1

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Whats a good Kefir and or yogurt starter kit/source?

Answered on August 19, 2014
Created April 22, 2010 at 12:19 AM

I've heard of people easily making home made Greek yogurt and kefir, and I was wondering whats the best way to start or a good source of the active cultures for both?

I do live in VA so I can't buy raw milk but I can get grass fed organic whole milk/half and half/cream. I can also buy fage full fat Greek yogurt.

So what has everyone tried and whats a good start? For any homemade fermented food actually, but Kefir is the one I am most interested in.

7e1433afbb06c318c4d90860d493c49d

(5959)

on February 23, 2013
at 11:13 PM

Like yogurt, if you ferment kefir long enough, the lactose will be dealt with.

9cfa1ab909f6f89544be665d4ef6e3ea

on April 22, 2010
at 10:23 AM

Cultures For Health has a number of yogurt cultures that don't require the milk to be heated first.

5841391284e7af8c495c54bd90d3a795

(2764)

on April 22, 2010
at 01:26 AM

Thanks, Mama J. I'll keep that in mind.

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5 Answers

best answer

3
9dce97b4c4762a78a577a11585eef8f2

(1239)

on April 22, 2010
at 01:12 AM

Kefir is ridiculously easy to make; you just pour milk over kefir grains (not a grain, but a culture of bacteria and yeast), and let it sit overnight with a covering that lets it breathe but keeps bugs out. I make it every day, and it does wonder for my family's digestion and health. The only trick with kefir is that, unlike yogurt, you need to stay up on it and make it every day or two, otherwise you will kill your culture.

Kefir grains multiply a little bit with each batch, so you want to find someone around you who makes it, and they should be able to give you some after a while. (I wish you lived in the Bay Area: every month or so I have kefir grains coming out my ears that I need to get rid of!)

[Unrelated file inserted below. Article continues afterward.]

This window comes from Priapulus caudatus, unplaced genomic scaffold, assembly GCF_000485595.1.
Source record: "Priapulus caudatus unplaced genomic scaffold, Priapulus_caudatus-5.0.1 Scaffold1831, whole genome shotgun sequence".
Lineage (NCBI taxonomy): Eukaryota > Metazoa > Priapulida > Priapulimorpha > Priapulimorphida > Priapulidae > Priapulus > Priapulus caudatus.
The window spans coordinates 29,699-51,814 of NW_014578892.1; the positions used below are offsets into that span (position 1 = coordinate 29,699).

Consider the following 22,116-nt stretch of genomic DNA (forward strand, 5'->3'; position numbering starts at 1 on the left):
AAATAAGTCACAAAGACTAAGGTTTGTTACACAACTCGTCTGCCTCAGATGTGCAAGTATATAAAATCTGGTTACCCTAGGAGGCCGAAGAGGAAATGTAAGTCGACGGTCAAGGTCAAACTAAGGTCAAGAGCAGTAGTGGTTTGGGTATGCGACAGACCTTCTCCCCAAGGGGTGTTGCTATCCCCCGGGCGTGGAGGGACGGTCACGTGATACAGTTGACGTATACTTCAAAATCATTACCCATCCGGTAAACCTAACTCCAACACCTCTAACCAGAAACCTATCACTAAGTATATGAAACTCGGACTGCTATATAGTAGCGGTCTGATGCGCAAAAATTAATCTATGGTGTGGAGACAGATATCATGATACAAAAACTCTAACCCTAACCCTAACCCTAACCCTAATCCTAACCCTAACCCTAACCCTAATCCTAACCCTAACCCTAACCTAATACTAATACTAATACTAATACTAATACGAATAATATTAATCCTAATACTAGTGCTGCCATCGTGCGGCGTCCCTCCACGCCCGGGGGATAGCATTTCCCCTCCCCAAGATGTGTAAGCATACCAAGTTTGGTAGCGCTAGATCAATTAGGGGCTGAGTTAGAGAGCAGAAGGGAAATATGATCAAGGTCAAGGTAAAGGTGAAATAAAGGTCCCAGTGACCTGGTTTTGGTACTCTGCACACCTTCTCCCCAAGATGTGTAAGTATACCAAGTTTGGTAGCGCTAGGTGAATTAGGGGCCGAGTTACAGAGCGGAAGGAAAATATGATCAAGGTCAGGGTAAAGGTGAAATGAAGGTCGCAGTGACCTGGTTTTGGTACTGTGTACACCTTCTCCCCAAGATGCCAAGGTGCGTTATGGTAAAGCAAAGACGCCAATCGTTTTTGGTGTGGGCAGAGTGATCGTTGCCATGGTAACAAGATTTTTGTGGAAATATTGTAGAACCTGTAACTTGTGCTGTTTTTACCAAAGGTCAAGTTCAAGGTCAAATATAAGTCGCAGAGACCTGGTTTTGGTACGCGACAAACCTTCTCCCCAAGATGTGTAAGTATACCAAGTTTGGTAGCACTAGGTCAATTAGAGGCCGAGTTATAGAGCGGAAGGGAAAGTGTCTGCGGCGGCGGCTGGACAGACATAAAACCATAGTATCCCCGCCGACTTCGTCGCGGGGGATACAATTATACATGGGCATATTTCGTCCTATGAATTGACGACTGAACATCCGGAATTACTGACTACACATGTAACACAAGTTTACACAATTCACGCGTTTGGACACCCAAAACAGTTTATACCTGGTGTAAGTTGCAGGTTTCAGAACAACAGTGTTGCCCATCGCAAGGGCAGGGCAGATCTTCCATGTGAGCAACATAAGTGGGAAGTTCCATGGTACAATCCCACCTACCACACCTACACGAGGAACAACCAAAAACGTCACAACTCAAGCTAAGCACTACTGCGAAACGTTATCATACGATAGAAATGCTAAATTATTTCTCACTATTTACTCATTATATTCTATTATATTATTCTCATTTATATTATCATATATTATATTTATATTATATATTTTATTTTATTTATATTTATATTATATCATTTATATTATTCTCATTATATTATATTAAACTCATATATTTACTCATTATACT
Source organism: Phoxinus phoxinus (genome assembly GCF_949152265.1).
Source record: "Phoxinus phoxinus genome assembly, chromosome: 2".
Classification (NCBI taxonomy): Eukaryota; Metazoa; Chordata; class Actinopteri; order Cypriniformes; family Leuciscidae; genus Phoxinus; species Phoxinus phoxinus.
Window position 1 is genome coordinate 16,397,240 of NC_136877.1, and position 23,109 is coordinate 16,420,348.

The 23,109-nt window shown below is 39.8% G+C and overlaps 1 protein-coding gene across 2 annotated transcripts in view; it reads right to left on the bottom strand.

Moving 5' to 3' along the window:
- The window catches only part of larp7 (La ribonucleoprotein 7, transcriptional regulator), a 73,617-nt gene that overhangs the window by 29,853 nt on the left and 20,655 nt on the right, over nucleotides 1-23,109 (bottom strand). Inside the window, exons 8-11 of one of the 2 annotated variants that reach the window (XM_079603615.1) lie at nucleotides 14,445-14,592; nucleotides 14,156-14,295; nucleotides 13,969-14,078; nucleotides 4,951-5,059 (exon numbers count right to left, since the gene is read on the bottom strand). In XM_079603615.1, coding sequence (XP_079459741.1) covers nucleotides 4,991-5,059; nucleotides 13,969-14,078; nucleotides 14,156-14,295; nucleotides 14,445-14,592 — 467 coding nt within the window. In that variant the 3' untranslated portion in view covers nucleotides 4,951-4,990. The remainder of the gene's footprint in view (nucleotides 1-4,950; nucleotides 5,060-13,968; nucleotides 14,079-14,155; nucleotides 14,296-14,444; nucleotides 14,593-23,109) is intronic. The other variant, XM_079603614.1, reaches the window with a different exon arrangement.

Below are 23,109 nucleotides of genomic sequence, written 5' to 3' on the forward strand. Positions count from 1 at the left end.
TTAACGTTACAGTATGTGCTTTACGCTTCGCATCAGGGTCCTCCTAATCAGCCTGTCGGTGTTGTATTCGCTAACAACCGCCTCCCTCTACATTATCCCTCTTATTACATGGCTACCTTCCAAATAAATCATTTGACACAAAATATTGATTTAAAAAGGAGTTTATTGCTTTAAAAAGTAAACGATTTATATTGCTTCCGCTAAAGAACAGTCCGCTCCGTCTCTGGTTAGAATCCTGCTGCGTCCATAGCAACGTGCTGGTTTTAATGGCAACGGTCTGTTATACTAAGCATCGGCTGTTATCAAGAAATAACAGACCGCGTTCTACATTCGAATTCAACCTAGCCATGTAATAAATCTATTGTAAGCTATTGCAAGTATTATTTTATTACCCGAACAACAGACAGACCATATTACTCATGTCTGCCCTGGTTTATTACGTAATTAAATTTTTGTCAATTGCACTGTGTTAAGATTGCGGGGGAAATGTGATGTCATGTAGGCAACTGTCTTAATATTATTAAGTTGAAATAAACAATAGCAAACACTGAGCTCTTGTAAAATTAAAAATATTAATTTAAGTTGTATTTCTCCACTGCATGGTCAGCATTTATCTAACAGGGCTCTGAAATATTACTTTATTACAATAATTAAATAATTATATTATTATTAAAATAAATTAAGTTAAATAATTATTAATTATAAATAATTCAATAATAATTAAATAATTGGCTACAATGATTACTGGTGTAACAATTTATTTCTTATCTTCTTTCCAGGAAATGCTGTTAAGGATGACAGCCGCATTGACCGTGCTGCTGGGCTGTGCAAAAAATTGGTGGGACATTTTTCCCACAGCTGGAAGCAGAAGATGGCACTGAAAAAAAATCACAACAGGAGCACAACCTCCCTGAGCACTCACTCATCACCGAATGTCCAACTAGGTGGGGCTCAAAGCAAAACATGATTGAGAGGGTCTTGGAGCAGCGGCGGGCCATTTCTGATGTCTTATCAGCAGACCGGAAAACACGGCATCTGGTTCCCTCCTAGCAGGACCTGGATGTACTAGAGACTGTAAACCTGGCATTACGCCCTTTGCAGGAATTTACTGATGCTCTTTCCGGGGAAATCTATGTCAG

@ScottMGS: Yogurt tends to be runny if it isn't heated to 160 F before adding the cultures. That one step proved too much for my to deal with, so now I make kefir :)

5841391284e7af8c495c54bd90d3a795

(2764)

on April 22, 2010
at 01:26 AM

Thanks, Mama J. I'll keep that in mind.

9cfa1ab909f6f89544be665d4ef6e3ea

on April 22, 2010
at 10:23 AM

Cultures For Health has a number of yogurt cultures that don't require the milk to be heated first.

1
590987831dd6f6542829e69bb9ea6a48

(508)

on April 22, 2010
at 04:05 PM

Kefir is so much easier that I never make yogurt anymore. I use grains that I got from Cultures For Health a year ago. I make it once a week, add the grains to the raw milk, let it set for 24 hours. Next day, strain the grains out with a plastic colander and store the grains in some fresh milk in the frig until the next week. I blend the kefir to give it a smoother texture before drinking. It can be drained through a cloth to get a thicker product.

0
089dd41b18fbb95ebb5347cded708d98

(5635)

on February 23, 2013
at 11:00 PM

does kefir have lactose in it? i do fine with 24 hour fermented yogurt but have been wanting to make kefir, too. wasn't sure if the lactose ferments out or not.

7e1433afbb06c318c4d90860d493c49d

(5959)

on February 23, 2013
at 11:13 PM

Like yogurt, if you ferment kefir long enough, the lactose will be dealt with.

0
0be20910f10c8c70a576dab73329e285

on February 23, 2013
at 07:23 PM

Wwhewr can I buy yogurt starter (greek/bulgarian)???? I live in Israel .

Thank yo

0
5841391284e7af8c495c54bd90d3a795

(2764)

on April 22, 2010
at 12:49 AM

Several years ago I made my own yogurt for a month or so. I used regular 4% milk (industrial) and plain yogurt with live cultures (Brown Cow brand, I think). I put a bit of yogurt in with a bunch of milk in a container that I put in the oven overnight - gas oven with a pilot light for warmth. I can't remember how long it took to make but it wasn't that long. I then used some of that batch of yogurt to seed the next batch. If I recall correctly, the yogurt was pretty runny several batches down the line but I don't know if that was starter fatigue or some other failure on my part.

I'm sorry but I know nothing about kefir.

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